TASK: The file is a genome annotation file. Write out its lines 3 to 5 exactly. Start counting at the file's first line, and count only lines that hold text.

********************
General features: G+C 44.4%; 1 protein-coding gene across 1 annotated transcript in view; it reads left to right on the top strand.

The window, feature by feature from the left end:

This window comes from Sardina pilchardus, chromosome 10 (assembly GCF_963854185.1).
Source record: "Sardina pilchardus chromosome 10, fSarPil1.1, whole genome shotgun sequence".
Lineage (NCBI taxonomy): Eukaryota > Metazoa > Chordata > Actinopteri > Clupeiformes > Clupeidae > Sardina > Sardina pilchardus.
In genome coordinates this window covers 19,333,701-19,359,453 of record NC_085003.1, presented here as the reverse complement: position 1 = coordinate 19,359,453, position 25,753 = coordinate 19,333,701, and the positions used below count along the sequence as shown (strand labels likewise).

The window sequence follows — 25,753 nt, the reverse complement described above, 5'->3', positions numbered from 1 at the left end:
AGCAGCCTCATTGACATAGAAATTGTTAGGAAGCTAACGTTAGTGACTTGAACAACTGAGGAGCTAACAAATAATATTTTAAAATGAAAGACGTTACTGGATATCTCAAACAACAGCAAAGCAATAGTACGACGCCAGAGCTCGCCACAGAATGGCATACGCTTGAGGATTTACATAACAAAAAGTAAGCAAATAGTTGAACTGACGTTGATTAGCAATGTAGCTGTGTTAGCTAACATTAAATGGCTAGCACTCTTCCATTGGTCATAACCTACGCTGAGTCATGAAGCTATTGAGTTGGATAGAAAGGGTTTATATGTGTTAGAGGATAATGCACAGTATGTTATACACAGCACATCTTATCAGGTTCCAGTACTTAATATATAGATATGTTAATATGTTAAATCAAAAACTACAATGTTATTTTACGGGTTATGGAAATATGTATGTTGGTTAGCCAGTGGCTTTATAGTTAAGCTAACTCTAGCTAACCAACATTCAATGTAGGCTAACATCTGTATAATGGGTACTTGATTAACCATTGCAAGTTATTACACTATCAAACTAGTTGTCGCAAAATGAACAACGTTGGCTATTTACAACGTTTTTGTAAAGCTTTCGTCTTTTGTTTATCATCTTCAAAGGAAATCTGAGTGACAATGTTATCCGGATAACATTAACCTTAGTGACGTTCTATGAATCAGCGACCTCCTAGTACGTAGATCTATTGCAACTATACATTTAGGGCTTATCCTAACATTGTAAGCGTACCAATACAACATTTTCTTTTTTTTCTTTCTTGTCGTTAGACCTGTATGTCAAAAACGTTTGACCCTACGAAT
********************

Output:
This window comes from Sardina pilchardus, chromosome 10 (assembly GCF_963854185.1).
Source record: "Sardina pilchardus chromosome 10, fSarPil1.1, whole genome shotgun sequence".
Lineage (NCBI taxonomy): Eukaryota > Metazoa > Chordata > Actinopteri > Clupeiformes > Clupeidae > Sardina > Sardina pilchardus.